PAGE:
I got a phone call on Monday from my friend Myles Berkowitz. I don't always agree with his politics, but I always admire his thinking. And if anyone obsesses with thinking through the details of politics, it's Myles. We do agree often, but when we don't it's not because he's conservative or too liberal. It's not even before he says he's a Libertarian. Because he's not, as much as he thinks he is. His thinking disagrees with Libertarian doctrine much too often. That's why I say he's a Mylsist. His thinking is unique unto himself.
(I always say that his wife Elisabeth is the luckiest person alive, guaranteed a lifetime of entertainment. All she has to do is say, "So, Myles, what do you think about ...?" and fill in the blank with anything. She's sure to set Myles off on a wonderful rant. If the blank is filled in with Alex Trebek or announcer Al Michaels, then that rant is even more certain to last longer than most.)
As I said, Myles called to say that he'd figured out his position of Barack Obama's negotiation with Iran. He'd given it a lot of thought (of course), and he'd come to the conclusion that it was a very good thing.
Mind you, Myles being Myles, he didn't reach that conclusion for the reason most people did.
"I decided to give it my new 'What would George do?' test. I realized that George Bush had such a terrible record making foreign policy decisions that whatever he'd do in any given situation must be wrong. So, the opposite is the right thing. And with that in mind, I knew there was no way George Bush would ever have done this deal with Iran. No way in the world. So, that means negotiating a peace with them must be the best thing to do. I'm serious."
While I think there are other, perfectly good reasons to support the deal, I can't say that Myles is wrong in his thinking. I can't think of a single foreign policy his Administration made that worked well, and most seemed to be total disasters. And no, Mr. Bush would never have made a deal with Iran, let alone negotiated with them. They were part of the Axis of Evil, after all.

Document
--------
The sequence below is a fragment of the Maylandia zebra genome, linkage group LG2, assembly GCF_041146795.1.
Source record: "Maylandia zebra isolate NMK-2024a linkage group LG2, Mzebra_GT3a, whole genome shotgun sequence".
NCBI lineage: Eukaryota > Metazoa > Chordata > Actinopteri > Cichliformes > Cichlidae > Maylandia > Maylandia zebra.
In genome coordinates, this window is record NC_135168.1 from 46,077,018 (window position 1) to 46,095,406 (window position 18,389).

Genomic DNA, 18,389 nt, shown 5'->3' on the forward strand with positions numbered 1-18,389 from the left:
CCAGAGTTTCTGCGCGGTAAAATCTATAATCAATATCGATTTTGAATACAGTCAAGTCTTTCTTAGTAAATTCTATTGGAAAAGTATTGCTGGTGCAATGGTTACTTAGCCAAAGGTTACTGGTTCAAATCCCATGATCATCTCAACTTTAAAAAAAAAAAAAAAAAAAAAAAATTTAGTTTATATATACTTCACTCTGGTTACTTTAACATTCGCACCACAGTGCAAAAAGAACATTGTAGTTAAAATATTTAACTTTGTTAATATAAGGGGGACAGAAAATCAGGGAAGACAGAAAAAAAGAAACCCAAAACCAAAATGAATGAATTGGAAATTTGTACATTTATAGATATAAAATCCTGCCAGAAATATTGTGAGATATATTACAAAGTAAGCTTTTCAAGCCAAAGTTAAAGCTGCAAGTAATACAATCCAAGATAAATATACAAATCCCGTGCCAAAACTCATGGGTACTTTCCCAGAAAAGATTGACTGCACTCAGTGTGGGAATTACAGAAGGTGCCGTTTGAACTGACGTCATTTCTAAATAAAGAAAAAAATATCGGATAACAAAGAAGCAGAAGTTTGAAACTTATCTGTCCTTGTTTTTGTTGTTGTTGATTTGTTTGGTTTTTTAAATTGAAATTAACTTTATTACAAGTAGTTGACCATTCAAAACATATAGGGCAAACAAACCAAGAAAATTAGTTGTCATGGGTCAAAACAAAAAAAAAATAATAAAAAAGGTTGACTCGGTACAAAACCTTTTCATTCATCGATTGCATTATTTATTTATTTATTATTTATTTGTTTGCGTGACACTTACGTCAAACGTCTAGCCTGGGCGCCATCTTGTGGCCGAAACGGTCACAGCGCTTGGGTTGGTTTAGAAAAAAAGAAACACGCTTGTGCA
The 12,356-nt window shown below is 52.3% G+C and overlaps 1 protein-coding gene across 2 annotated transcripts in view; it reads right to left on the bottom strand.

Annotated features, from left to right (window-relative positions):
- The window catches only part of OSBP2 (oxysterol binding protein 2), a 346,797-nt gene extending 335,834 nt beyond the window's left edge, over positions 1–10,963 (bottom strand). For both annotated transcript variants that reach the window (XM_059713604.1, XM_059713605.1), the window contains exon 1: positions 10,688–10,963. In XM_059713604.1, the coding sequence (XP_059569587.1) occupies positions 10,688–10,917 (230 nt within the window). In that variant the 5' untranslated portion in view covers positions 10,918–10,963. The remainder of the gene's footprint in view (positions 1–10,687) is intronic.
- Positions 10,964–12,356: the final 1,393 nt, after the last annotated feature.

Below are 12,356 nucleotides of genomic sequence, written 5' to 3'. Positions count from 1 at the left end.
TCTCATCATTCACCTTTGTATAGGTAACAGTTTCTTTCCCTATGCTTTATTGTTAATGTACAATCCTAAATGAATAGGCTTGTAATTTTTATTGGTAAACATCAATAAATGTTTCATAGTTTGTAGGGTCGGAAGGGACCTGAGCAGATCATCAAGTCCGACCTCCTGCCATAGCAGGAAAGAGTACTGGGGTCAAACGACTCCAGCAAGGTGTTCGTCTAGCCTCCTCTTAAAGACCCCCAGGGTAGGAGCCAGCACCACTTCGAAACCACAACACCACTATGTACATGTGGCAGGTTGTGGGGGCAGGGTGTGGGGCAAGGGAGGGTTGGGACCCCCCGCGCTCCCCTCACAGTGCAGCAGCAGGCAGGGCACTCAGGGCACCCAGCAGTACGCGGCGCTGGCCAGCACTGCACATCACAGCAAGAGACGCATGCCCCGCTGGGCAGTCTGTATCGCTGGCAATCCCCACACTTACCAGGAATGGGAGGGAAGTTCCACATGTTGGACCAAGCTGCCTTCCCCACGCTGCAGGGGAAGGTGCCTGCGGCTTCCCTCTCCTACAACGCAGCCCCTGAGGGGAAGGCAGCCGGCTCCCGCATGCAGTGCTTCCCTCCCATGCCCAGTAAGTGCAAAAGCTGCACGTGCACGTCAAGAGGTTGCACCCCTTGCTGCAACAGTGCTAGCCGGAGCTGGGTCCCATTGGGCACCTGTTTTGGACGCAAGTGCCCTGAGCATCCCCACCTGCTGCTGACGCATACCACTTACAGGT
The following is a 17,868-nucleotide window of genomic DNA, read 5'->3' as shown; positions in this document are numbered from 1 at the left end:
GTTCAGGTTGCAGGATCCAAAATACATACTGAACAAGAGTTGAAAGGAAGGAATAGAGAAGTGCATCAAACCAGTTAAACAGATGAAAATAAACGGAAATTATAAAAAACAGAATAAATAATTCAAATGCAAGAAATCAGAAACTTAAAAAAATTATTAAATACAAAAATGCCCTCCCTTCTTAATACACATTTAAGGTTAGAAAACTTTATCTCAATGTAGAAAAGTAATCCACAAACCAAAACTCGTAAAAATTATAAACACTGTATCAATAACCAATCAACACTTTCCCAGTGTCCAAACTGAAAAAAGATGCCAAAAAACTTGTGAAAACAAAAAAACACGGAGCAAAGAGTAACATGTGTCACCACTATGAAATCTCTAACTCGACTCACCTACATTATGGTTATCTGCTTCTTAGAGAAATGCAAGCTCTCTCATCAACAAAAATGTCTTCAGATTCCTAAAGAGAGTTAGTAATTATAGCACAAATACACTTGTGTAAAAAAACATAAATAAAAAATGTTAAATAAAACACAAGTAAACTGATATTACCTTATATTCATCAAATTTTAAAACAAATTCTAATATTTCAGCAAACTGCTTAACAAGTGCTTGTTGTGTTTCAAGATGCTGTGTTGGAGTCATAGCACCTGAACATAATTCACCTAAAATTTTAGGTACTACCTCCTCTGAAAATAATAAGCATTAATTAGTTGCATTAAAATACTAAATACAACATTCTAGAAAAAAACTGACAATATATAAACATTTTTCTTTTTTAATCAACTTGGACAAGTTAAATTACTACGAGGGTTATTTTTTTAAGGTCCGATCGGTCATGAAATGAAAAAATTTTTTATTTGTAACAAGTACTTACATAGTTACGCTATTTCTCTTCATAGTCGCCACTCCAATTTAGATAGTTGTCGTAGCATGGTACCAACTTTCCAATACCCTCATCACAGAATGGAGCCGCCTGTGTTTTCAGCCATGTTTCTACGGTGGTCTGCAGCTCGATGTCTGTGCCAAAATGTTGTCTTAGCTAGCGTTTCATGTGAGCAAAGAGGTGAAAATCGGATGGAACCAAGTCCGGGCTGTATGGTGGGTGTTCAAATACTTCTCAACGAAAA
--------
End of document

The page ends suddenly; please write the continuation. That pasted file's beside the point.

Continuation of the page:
The thing is, the deal is fraught with the potential of it failing. It is a risk. But then, many deals are. But that doesn't make them wrong. And I keep trying to think what the alternative is to trying it -- and I can't think of any that are remotely palatable. They all seem to come down to 1) keep piling on sanctions, and 2) war. The first appears to be un-ending and doesn't make the area any less unstable, and the second is too terrible to want to consider. So, that pretty much leaves trying a peaceful solution.
I know that Benjamin Netanyahu has been publicly and strongly against the deal. The thing is, Mr. Netanyahu is a lot more conservative than many, even in Israel, so his word alone hardly makes the stance the right one. Besides which there's always the nagging question of how much is his reaction for public consumption, while behind the scenes he's grateful that there might be a solution that doesn't end with Israel being bombed.
I know, too, that many conservatives are strongly against the deal because Iran is too untrustworthy, and because the current Israeli leadership is against it, publicly. But then, when Ronald Reagan negotiated for detente with the Soviet Union, many of our European allies were against him doing so -- and the Soviet Union was always considered deeply untrustworthy. Yet that deal has worked out pretty well.
Besides, going back to "What would George do?" -- for those who think Mr. Obama's overtures are the wrong way to fly, and we should "remain tough" like George Bush would have -- it's worth noting that when George Bush took office, Iran's nuclear program had had zero operational centrifuges, and during his Administration that number rose to over 8,000.
So, what would George do? I think that President Obama -- and Myles Berkowitz -- got it just right.
Robert J. Elisberg's comic novel, A Christmas Carol 2: The Return of Scrooge, just reached #1 on Amazon's bestseller list for Humor/Parody. It is available in paperback or Kindle ebook edition.